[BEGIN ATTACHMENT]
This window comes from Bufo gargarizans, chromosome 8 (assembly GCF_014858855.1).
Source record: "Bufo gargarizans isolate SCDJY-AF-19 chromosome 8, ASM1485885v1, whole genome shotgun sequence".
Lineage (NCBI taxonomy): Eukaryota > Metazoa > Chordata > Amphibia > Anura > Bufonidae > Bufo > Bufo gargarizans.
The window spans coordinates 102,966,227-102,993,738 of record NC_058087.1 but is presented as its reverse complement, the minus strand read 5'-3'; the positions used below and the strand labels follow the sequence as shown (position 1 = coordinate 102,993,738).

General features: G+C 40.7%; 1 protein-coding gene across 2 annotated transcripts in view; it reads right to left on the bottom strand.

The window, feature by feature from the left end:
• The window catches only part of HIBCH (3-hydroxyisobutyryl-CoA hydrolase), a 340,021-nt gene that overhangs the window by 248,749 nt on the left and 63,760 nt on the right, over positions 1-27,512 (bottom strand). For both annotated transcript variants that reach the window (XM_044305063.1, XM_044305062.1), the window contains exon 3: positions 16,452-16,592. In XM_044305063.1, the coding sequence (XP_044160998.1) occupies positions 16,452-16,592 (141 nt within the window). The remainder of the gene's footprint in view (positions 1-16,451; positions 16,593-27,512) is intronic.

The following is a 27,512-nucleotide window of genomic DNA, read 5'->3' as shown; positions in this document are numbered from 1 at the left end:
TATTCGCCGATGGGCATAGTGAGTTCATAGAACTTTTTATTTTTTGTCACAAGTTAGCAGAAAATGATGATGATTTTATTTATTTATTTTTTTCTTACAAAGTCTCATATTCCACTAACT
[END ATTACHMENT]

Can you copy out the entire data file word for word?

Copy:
This window comes from Bufo gargarizans, chromosome 8 (assembly GCF_014858855.1).
Source record: "Bufo gargarizans isolate SCDJY-AF-19 chromosome 8, ASM1485885v1, whole genome shotgun sequence".
Lineage (NCBI taxonomy): Eukaryota > Metazoa > Chordata > Amphibia > Anura > Bufonidae > Bufo > Bufo gargarizans.
The window spans coordinates 102,966,227-102,993,738 of record NC_058087.1 but is presented as its reverse complement, the minus strand read 5'-3'; the positions used below and the strand labels follow the sequence as shown (position 1 = coordinate 102,993,738).

General features: G+C 40.7%; 1 protein-coding gene across 2 annotated transcripts in view; it reads right to left on the bottom strand.

The window, feature by feature from the left end:
• The window catches only part of HIBCH (3-hydroxyisobutyryl-CoA hydrolase), a 340,021-nt gene that overhangs the window by 248,749 nt on the left and 63,760 nt on the right, over positions 1-27,512 (bottom strand). For both annotated transcript variants that reach the window (XM_044305063.1, XM_044305062.1), the window contains exon 3: positions 16,452-16,592. In XM_044305063.1, the coding sequence (XP_044160998.1) occupies positions 16,452-16,592 (141 nt within the window). The remainder of the gene's footprint in view (positions 1-16,451; positions 16,593-27,512) is intronic.

The following is a 27,512-nucleotide window of genomic DNA, read 5'->3' as shown; positions in this document are numbered from 1 at the left end:
TATTCGCCGATGGGCATAGTGAGTTCATAGAACTTTTTATTTTTTGTCACAAGTTAGCAGAAAATGATGATGATTTTATTTATTTATTTTTTTCTTACAAAGTCTCATATTCCACTAACT